Wisdom From The Woods (11/13/2014)

Nov 16, 2014

PHOTO: The picture is of Paul Woods with a large 8-point buck killed a few years ago in Ozark County near Gainesville.

Probably the most popular hunting season in Missouri begins early Saturday morning as the 2014 firearms deer season begins. Legal shooting is supposed to start at 6:30 a.m., but most years that I have hunted there are several shots fired at deer a lot earlier than the legal start time.

Hopefully, all hunters have read this year’s regulations and are aware of the changes. If you haven’t read the pamphlet for this season, you still have time to get one of the free booklets anywhere permits are sold. Familiarizing yourselves with any changes could save you a big fine for hunting illegally.

With the 11-day season that we will have, there should be plenty of time, weather permitting, for you to get your deer. This year, there has been a good crop of acorns and the deer haven’t been feeding in the fields, but in the woods. The recent windy conditions have done a good job of stripping the trees of their leaves and acorns so the visibility in the woods is good.

A word of warning from one deer processor is that if the outdoor temperature reaches 55 degrees or higher, there is danger of spoilage if any deer kill is not properly cared for.

On my trips home from work in past years I have noticed a lot of vehicles pulling campers parked beside the highway with a bad tire, a wheel bearing froze up, or other problems with either their trailer or vehicle. The best thing to do is give your camper and vehicle a checkup before hitting the road.

My wife and I have searched for a particular picture for this week’s column; it is of my first deer. We haven’t found that one but in my searching I found a picture of the biggest deer I’ve ever tagged. The antlers weren’t very big, but the deer was. The buck was an 8-point and was killed in Ozark County. My wife’s sister, Marilyn, lived outside of Gainesville and had a 20-acre place that was loaded with deer. There were more deer on those 20-acres than any other place that I have hunted. When they sold the place we lost one productive hunting area.

I bagged deer at Wilbern Uchtman’s place and can hunt there any time I ask, but with the price of gas, I’ll hunt on my own land. There seems to be enough deer around the house to allow me a good shot which will be all I hope for during a season.

Be sure to wear the appropriate blaze orange cap and vest so other hunters can see you, and you them. In our area, there is very little land that you can hunt on as most of the residents have ‘no hunting’ signs posted and are sincere about keeping trespassers off their land.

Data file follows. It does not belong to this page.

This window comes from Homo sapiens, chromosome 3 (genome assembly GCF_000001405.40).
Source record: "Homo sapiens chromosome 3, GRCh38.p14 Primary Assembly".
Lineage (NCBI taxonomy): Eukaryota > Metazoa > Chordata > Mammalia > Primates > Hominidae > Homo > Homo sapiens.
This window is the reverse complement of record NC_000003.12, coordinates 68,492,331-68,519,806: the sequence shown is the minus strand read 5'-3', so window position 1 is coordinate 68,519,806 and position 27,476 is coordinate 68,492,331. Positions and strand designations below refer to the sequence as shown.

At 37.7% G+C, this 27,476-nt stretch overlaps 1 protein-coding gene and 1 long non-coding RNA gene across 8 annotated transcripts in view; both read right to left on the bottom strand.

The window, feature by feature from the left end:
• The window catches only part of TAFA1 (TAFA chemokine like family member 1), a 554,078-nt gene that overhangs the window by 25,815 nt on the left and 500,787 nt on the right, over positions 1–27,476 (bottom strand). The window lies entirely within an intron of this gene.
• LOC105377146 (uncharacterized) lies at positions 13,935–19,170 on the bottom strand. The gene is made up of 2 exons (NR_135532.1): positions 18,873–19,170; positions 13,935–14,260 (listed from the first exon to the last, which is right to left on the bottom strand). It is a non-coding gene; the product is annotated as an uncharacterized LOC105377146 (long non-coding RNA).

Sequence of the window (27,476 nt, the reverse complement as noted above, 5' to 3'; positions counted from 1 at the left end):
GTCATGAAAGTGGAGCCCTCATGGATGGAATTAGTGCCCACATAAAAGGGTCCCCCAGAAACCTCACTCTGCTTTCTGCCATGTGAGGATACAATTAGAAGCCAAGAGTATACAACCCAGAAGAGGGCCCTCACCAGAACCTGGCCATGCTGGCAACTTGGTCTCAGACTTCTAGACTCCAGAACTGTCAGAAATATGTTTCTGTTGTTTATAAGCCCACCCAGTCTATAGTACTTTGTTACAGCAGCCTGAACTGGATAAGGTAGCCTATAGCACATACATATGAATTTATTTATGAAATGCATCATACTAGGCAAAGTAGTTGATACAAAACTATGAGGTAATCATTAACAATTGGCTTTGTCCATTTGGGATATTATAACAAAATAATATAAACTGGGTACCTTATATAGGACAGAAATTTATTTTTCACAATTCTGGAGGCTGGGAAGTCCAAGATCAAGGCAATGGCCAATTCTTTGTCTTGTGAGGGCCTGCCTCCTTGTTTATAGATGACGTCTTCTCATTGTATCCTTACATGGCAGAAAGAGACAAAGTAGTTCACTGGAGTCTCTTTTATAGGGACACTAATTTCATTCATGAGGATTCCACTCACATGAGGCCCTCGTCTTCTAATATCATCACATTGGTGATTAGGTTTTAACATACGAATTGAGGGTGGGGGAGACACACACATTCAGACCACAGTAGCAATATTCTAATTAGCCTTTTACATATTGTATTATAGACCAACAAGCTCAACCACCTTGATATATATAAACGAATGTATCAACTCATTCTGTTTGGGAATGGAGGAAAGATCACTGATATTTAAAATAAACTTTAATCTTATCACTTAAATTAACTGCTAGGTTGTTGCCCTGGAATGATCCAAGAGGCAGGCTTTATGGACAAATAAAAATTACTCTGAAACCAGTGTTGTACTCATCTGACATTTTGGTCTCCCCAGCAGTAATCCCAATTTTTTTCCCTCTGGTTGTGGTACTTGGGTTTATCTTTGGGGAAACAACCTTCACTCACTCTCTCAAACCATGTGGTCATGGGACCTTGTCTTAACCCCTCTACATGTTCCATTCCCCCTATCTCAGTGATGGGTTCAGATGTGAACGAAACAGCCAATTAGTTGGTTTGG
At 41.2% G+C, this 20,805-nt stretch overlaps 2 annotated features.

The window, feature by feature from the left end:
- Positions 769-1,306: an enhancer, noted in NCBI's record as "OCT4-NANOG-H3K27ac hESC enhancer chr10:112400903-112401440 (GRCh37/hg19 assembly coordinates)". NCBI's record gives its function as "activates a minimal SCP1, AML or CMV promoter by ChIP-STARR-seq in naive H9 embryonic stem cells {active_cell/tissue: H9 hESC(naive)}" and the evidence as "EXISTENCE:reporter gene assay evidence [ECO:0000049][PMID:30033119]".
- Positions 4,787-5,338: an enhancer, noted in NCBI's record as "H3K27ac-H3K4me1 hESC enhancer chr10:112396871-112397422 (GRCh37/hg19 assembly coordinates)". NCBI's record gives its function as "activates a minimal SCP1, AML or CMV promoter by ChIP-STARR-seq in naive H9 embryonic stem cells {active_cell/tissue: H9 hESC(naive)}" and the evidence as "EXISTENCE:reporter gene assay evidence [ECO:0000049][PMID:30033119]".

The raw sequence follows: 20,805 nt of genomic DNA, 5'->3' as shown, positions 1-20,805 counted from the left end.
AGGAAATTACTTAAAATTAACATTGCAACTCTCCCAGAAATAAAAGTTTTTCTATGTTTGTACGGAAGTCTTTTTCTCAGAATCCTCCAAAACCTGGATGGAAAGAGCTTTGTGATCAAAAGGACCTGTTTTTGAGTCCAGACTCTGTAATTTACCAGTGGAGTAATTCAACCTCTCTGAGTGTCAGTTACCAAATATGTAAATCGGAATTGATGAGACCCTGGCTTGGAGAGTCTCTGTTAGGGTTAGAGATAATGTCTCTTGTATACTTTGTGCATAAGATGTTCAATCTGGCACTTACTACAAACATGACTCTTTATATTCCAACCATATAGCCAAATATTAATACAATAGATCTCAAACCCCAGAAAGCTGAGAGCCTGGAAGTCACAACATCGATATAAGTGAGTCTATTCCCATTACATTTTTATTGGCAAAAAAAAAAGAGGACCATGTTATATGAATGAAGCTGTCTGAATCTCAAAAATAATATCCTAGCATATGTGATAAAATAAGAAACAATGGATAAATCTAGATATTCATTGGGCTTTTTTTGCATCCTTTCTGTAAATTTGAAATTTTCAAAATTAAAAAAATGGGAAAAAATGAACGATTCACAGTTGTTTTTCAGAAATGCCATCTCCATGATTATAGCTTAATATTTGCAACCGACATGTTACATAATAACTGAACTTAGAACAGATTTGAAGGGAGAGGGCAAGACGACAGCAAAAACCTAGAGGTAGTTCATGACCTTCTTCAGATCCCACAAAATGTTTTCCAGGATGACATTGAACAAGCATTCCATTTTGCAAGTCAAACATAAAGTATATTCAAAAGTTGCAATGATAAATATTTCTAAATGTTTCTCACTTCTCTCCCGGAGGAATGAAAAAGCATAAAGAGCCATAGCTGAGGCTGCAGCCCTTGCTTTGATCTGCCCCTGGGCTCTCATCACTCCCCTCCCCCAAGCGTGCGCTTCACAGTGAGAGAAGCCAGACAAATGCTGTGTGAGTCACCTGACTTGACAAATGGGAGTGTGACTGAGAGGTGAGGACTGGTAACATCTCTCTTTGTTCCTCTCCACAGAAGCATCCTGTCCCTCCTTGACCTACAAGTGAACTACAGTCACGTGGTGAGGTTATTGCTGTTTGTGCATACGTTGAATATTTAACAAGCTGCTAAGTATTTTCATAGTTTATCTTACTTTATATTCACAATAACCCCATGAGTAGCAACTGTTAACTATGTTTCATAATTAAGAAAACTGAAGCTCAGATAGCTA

When you bag your deer, either take it to a processor or get it into a refrigerator or cooler as soon as possible. I was witness to a portion of one large buck spoiling even though the body cavity was filled with ice. We couldn’t get it into a processor where it would be cooled completely and the flies got to it, spoiling the hindquarters overnight.

When you have taken care of your deer meat, try going to either Wappapello or Clearwater Lake to catch a mess of crappie. The fish should be congregated around fish shelters or stump rows and they should be hungry getting ready for the cold weather on the way.

Almost every time I write about safety during other seasons, I recall an incident near Harviell when several of us went rabbit hunting. Just as soon as the dogs crossed the ditch along the road, they jumped a cottontail and took off on the chase. Everyone was instructed to stay on the road as their dogs would bring the rabbit back. Sure enough, it did come right back to where it was setting and it was in front of me. I rose up and shot it and a voice hollered out, “Hey, you shot me!” One of the hunters had left the road and was in the middle of the thicket. He later said that he wanted to head off the rabbit. He didn’t have enough sense to stay where he was supposed to so he got peppered with shot. Fortunately, none of the shot hit bare skin so he wasn’t injured. He never did get another invite from me or anyone else in the group.

Fur bearer hunting and trapping season opens during the firearms deer season, but there probably won’t be much hunting or tapping until this first portion of deer season ends.

Next week I hope to have some ideas what hunters and trappers can expect for their skins this season. Good luck to all the hunters.